No Hiding Behind the Building: New Teen Trend is Vaping in Hallways, Classrooms

Teen trends range from the expected to the absolutely absurd. Often, middle- and high-schoolers seek out ways to express a sense of independence and push an overall identity of adulthood, despite cultural norms and hopeful parents reminding kids to enjoy youth while they are young. Seems one of the newest fads among school-aged generations is a modern take on a classic trope – kids are smoking in schools again, but not the tobacco or clove cigarettes of old. Today’s teens adopted vaping as the newest expression of their perceived grown-up interests.

Within the last decade, teen smoking statistics have declined considerably, at least, as far as older generations may define the term “smoking.” According to the CDC, cigarette use among middle- and high-schoolers halved (per age group) between 2011 and 2016. That is great news, considering the well-documented risks and long-term effects of cigarettes on the body. Decreasing numbers of teens show interest in what once was an epidemic when their parents and grandparents were in adolescence. Few are hiding behind the cafeteria in today’s secondary schools to take a puff.

But, as with myriad other technologies, smoking has also entered the electronic age in recent years. Kids still get their nic-fix, and thanks to vapes such as the Juul, they can bring that nic-fix comfortably and easily into schools (despite Juul’s website asking visitors to click a popup verifying they are 21+ ). Modern vaping devices can be as small and innocuous-looking as a thumb drive. Minimal vapor (or no vapor at all, in some cases) and pleasant scents such as fruit and sweets make vapes harder to detect in buildings and other enclosed spaces. Because of this, teachers and administrators across the country now face a more subtle and difficult-to-place rebellion from their students. Administrations have to update rules and expectations to meet a modern, tech-savvy industry with no sign of slowing down.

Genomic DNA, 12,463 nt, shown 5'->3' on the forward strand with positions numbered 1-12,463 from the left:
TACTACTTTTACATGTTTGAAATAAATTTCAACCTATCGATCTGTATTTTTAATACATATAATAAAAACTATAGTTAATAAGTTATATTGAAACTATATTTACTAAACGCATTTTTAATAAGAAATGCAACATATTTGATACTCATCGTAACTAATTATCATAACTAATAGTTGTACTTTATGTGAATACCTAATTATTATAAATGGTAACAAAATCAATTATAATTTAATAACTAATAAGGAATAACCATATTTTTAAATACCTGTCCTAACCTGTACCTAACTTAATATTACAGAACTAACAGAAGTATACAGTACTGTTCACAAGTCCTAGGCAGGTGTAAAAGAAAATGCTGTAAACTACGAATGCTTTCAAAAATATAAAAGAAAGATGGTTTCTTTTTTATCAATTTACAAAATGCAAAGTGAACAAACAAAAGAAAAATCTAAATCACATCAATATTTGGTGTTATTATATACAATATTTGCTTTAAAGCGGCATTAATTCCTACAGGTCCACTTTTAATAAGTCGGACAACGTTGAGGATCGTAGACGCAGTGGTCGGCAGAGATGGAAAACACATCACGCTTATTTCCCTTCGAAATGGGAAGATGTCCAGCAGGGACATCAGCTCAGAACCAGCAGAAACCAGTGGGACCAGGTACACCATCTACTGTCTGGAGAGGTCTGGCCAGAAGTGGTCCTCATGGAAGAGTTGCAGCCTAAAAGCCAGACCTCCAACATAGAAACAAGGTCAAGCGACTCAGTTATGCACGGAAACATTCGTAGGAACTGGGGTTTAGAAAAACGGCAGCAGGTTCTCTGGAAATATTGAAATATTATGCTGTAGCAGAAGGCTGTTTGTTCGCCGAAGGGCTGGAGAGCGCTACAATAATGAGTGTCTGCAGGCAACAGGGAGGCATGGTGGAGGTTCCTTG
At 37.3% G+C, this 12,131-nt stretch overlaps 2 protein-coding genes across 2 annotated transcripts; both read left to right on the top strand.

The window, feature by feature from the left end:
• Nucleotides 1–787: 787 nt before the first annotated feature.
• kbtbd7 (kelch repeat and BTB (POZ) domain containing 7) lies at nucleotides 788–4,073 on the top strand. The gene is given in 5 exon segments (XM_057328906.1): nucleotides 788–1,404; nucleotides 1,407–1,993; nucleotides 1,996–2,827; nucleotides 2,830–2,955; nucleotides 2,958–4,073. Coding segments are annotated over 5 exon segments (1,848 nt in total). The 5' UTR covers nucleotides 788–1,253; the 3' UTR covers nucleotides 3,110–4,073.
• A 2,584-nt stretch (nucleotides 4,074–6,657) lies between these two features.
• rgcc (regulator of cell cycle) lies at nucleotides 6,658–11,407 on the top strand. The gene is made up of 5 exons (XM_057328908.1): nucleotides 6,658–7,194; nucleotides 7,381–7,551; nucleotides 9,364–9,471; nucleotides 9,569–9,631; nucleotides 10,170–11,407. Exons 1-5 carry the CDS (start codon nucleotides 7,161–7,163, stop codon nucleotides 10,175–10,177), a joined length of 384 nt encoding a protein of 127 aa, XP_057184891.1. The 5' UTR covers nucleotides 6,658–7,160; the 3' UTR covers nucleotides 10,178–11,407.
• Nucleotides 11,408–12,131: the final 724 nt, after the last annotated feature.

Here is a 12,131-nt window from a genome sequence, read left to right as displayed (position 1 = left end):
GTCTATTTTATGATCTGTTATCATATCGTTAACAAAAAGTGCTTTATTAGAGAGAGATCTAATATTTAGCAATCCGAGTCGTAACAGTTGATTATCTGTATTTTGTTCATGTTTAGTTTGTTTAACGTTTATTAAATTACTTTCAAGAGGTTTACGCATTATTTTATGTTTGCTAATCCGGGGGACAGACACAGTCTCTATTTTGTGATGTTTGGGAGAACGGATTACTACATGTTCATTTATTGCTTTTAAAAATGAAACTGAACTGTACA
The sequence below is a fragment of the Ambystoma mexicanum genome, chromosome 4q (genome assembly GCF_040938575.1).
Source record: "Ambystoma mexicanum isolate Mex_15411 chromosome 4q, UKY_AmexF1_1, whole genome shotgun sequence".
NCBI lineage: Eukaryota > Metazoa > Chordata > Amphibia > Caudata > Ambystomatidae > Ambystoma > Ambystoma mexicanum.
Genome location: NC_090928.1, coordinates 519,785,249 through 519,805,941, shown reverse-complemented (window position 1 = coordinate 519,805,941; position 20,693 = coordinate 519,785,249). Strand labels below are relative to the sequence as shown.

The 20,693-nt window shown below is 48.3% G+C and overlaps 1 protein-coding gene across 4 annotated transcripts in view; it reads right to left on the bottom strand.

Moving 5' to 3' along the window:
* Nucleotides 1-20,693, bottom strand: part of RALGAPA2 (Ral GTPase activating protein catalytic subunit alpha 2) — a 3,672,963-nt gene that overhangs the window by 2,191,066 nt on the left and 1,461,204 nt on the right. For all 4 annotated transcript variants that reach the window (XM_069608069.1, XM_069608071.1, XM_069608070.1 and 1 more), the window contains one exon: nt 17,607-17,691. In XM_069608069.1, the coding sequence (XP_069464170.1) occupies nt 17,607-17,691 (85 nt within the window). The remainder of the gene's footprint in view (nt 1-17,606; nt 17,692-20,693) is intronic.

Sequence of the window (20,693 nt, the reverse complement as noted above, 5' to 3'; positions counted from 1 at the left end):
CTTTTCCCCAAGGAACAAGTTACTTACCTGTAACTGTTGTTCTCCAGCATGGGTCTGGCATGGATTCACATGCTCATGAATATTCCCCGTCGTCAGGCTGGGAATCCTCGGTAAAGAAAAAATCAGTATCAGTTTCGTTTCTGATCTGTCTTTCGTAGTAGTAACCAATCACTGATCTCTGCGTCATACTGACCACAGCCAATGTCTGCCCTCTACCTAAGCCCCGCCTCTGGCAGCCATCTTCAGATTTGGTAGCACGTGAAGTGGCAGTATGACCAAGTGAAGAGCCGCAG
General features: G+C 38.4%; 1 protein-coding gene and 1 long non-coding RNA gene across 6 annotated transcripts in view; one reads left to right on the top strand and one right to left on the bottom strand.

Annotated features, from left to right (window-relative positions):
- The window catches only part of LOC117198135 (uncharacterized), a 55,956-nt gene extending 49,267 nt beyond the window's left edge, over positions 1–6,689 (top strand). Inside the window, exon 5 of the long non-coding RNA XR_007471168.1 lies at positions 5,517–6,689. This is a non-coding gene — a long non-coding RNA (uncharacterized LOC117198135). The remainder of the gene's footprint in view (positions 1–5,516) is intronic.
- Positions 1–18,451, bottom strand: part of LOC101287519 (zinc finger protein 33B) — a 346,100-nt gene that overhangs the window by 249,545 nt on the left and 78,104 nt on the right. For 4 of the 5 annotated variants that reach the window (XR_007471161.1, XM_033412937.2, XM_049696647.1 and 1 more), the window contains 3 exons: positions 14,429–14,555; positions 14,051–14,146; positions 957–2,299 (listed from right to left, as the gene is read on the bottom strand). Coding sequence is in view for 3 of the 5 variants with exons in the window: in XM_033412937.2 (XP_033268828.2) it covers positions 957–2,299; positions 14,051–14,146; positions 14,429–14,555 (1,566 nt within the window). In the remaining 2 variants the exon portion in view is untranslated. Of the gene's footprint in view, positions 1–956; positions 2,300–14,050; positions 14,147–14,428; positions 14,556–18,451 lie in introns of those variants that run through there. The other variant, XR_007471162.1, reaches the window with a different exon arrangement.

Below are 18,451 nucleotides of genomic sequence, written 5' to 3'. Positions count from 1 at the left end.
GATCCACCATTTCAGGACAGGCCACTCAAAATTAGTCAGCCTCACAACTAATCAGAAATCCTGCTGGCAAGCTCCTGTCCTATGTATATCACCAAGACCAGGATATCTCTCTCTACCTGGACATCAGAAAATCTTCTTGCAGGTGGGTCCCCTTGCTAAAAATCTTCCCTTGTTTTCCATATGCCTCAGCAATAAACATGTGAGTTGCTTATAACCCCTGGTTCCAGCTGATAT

The health research surrounding vapes and vape technologies may still be in relative infancy, but rules are rules. Regardless of how teens may feel about the perceived minimal impact on their lives outside of the classroom, smoking – in any form or function – has never been an acceptable activity in any school setting. College and University campuses across the country are taking measures to counter rising vape use within their buildings, even with student demographics who can legally purchase and use other nicotine products.

The stigma of smoking still stands, and vapes are increasingly subject to legislation and regulation that covers other nicotine products across the country – including a legal minimum age for purchase and use in at least half the US states. Despite kids’ interest in perhaps looking cool or just their desire to do what they want if “it’s not hurting anyone,” at least one normative aspect of vaping-as-smoking remains to challenge those notions: Nicotine use is an adult decision, and should be considered as such.

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